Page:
To be sure, with respect to this argument, one of the best points in the class’s favor is a nugget in the SEC complaint that market analysts - sophisticated people - privately contacted Tesla’s head of investor relations for more information and were assured that the tweet was legit.  So that’s evidence the market took it seriously.

That said, as I explained in my prior post, the structure Musk proposed was legally impossible – indeed, his failure even to investigate the legality is a central factor in the SEC’s complaint.  But those legal standards are publicly known, and thus are part of the “total mix of information made available.”  See, e.g., Wielgos v. Commonwealth Edison Co., 892 F.2d 509 (7th Cir. 1989) (“Issuers needn’t print the Code of Federal Regulations…”). So, one might argue – especially in the fraud-on-the-market context, where truths might have an offsetting impact on market price – that the truth about the impossibility of Musk’s plan was necessarily known to investors and could not have impacted the stock’s price.

Aha, you might say – but the tweet did impact the stock’s price – it closed up nearly 11%!  Market reaction was so volatile that the NASDAQ had to temporarily suspend trading!  Isn’t that proof of materiality?

Well, you would think, but it turns out courts aren’t really eager to relinquish their authority over materiality determinations to market evidence, and frequently reject stock price reaction as proof of materiality.  See, e.g, Police Ret. Sys. v. Intuitive Surgical, Inc., 759 F.3d 1051, 1060 (9th Cir. 2014); Greenhouse v. MCG Capital Corp., 392 F.3d 650 (4th Cir. 2004).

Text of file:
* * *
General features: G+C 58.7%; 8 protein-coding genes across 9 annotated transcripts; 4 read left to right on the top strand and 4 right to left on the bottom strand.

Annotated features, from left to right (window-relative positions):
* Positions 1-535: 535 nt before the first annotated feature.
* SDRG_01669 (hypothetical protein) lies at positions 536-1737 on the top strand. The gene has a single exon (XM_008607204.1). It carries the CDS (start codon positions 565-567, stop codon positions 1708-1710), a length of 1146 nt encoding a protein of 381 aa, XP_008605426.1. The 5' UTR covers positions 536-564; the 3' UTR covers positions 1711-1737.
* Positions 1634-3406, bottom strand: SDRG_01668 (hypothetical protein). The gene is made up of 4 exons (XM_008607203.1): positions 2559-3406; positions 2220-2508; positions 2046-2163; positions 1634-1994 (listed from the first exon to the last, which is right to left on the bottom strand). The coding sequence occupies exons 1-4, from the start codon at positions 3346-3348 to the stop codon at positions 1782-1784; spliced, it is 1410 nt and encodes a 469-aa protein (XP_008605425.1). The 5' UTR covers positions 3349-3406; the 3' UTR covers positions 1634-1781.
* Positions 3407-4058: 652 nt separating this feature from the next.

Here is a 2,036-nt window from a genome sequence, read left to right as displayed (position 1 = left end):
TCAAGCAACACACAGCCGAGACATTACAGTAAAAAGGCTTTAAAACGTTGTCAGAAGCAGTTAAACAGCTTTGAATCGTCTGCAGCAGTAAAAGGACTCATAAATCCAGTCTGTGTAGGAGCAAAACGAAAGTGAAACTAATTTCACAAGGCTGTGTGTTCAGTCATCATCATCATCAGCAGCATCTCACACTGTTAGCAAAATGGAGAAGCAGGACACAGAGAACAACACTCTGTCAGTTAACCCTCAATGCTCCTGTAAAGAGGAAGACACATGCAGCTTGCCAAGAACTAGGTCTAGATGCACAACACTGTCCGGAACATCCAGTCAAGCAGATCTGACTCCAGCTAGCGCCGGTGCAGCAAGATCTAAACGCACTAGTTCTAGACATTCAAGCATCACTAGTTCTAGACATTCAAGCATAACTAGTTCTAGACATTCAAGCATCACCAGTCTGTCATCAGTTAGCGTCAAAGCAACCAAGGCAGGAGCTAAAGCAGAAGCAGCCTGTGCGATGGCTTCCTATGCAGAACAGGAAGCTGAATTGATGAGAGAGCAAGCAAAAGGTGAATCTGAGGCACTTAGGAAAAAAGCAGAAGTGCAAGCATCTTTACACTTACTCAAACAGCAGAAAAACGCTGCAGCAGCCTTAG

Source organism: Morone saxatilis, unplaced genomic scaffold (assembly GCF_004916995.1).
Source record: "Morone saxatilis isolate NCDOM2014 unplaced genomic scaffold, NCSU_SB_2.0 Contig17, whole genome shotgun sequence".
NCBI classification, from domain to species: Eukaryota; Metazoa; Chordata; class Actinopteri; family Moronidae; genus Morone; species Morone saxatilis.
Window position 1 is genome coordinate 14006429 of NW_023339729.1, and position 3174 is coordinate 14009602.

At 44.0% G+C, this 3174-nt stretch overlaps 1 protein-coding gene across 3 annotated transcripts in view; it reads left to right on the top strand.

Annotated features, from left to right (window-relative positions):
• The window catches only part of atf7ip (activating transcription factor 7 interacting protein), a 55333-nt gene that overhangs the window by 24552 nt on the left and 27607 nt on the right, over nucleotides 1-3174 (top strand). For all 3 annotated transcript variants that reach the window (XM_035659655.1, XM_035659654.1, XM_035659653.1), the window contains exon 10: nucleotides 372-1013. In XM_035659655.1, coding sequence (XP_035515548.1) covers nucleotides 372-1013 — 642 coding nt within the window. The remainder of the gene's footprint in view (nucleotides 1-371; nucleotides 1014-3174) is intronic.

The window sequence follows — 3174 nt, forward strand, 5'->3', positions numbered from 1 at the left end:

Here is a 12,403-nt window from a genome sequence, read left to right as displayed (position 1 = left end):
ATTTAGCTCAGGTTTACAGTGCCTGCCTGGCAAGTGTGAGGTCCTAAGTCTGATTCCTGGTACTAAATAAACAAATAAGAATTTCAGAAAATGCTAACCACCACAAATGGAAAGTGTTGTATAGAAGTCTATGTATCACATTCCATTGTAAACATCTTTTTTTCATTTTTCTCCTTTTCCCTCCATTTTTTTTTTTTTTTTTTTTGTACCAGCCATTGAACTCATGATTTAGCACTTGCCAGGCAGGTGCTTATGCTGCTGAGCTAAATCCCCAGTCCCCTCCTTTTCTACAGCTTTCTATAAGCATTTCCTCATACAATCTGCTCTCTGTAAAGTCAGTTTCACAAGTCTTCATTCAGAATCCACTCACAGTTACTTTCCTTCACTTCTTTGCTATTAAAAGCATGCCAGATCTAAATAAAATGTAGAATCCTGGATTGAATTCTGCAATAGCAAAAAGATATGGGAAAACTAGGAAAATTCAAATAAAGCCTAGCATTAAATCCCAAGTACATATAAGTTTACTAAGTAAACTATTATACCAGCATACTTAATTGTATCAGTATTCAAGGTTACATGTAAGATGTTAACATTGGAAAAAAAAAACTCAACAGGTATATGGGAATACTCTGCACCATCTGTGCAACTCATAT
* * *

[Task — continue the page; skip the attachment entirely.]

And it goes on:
That said, whatever challenges these issues might pose for private plaintiffs, it’s not clear they’ll get much traction in the context of a governmental action, where, rightly or wrongly, courts often treat materiality differently than they do in the private-litigation context.  Cf. Margaret V. Sachs, Materiality and Social Change: The Case for Replacing “the Reasonable Investor” with “the Least Sophisticated Investor” in Inefficient Markets, 81 Tul. L. Rev. 473 (2006) (describing some cases).  However, Musk reportedly already rejected an SEC settlement and – Musk being Musk – might be determined to fight this thing all through trial, so I’m curious to see how it plays out.

Edit: Well, doesn’t look like we'll get a chance to find out, because Musk backed down and agreed to settle with the SEC after all.  We might see these arguments play out in the private action, though - and while I don’t actually expect a court to dismiss on materiality grounds (the market furor was just too great to ignore), the fact that these arguments are even available in the doctrine highlights, to me, a point I’ve emphasized in this space before: concepts of materiality, loss causation, market efficiency and so forth have become stylized to the point of fiction.

http://lawprofessors.typepad.com/business_law/2018/09/tesla-tesla-tesla.html

Ann Lipton | Permalink

Comments

It is surely not a wonder that only SEC bought this case. But also what is stunning is the Tesla Board’s provocative statement issued a while back. Now they risk losing Musk both as Chairman and CEO if the SEC prevails. This is suicidal to say the least.

Posted by: Fredrick Carter | Oct 4, 2018 4:18:44 AM

Hi, Frederick. Actually there are private plaintiffs who brought the case - we'll see how that unfolds. Now that the case has settled at the SEC, Musk is not in immediate danger - of course, we'll see how much he and Tesla stick to the terms of the settlement.

Posted by: Ann Lipton | Oct 4, 2018 6:01:57 AM